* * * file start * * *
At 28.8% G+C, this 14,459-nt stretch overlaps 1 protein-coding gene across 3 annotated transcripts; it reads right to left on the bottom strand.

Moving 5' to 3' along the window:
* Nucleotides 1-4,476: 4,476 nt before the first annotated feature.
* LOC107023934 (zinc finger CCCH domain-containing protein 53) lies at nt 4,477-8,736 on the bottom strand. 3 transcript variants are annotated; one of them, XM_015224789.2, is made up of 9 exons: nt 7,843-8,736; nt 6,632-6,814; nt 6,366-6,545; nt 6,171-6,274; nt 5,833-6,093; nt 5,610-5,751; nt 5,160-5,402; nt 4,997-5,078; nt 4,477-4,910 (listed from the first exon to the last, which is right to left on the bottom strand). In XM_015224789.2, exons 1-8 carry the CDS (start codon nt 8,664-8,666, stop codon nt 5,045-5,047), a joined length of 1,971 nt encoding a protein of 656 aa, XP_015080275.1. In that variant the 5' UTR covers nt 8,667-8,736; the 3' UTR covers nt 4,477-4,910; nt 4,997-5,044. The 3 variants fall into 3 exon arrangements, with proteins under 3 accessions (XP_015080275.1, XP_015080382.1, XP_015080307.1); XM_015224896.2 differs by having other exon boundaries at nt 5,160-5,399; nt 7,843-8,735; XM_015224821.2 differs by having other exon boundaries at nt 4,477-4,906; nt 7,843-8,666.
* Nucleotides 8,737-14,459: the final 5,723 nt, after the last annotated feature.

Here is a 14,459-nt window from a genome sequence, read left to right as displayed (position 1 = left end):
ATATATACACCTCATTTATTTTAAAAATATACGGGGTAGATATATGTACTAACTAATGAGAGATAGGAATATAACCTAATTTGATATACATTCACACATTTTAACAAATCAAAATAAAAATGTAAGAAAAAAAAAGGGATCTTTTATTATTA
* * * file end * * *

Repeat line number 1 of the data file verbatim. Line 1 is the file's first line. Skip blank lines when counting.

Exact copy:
At 28.8% G+C, this 14,459-nt stretch overlaps 1 protein-coding gene across 3 annotated transcripts; it reads right to left on the bottom strand.